up to Tour start | part 1: what's VIVO? | part 2: what's different about VIVO? | part 3: starting a VIVO project | part 4: VIVO in an information ecosystem

This page is part 5 of a short, self-paced tour introducing VIVO for use in an interactive workshop or online.

VIVO as data

Structured data

Because VIVO models data in a very granular way, it can be combined and reused more easily than web pages composed only of unstructured text and HTML markup.

Linked data

The Linked Open Data movement has been gaining traction for several years through promotion by Sir Tim Berners Lee, the W3C, and members of the VIVO community active in the U.S. data.gov effort.

VIVO display web pages, but can also return the same information as data directly readable by other computers, locally or anywhere in the world.  To see this in action, try browsing a VIVO page in a linked data browser such as LinkSailor, where the structure underlying the HTML display of the same data in VIVO can be clearly seen.

By fully complying with Linked Open Data standards, VIVO data is accessible, discoverable, reusable, and portable – all important factors making accurate and complete information about researchers and what they do visible to the world.

SPARQL endpoints

A number of VIVO institutions maintain public SPARQL endpoints – a Web address for querying data using the SPARQL query language against the VIVO triplestore, VIVO's database of RDF. SPARQL endpoints allow anyone to harvest not only the data about one person or other entity in VIVO but to run general-purpose queries.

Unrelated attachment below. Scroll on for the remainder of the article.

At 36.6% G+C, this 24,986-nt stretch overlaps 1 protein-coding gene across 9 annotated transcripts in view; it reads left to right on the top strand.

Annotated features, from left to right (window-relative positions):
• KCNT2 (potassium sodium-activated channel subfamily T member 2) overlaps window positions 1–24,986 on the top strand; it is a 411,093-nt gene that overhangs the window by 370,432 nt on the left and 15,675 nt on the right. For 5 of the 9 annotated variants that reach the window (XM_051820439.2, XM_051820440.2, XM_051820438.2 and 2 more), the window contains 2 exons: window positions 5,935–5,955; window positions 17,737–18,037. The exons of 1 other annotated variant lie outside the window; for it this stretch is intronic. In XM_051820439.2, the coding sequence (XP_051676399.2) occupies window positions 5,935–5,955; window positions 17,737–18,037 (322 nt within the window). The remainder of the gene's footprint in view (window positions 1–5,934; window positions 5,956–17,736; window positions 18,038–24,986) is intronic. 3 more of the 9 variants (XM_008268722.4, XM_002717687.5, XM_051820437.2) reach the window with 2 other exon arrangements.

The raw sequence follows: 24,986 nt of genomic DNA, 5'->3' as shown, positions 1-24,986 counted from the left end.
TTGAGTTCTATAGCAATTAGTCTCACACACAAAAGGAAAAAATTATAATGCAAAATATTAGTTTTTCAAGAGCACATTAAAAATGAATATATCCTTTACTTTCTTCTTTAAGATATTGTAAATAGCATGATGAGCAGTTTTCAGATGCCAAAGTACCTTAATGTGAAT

Very often the goal in querying a VIVO is to extract RDF to include in another VIVO instance. For example, the American Psychological Association queries VIVOs at several universities for updates on the authors of APA publications in vivo.apa.org.

Dr. David Eichmann of the Institute for Clinical & Translational Science at the University of Iowa leverages SPARQL endpoints from four different software platforms to build a CTSAsearch extending the concept of vivosearch.org, which relies only on linked open data requests.

Web-focused semantic services

Consuming RDF triples from VIVO in common web content management system may take some translation to more common XML, JSON or HTML formats.  Tools to help with this conversion are multiplying, with JSON-LD emerging in the JSON arena, Java and a Google code PHP implementations of a linked data API, and John Fereira's semantic services used in production at Cornell.



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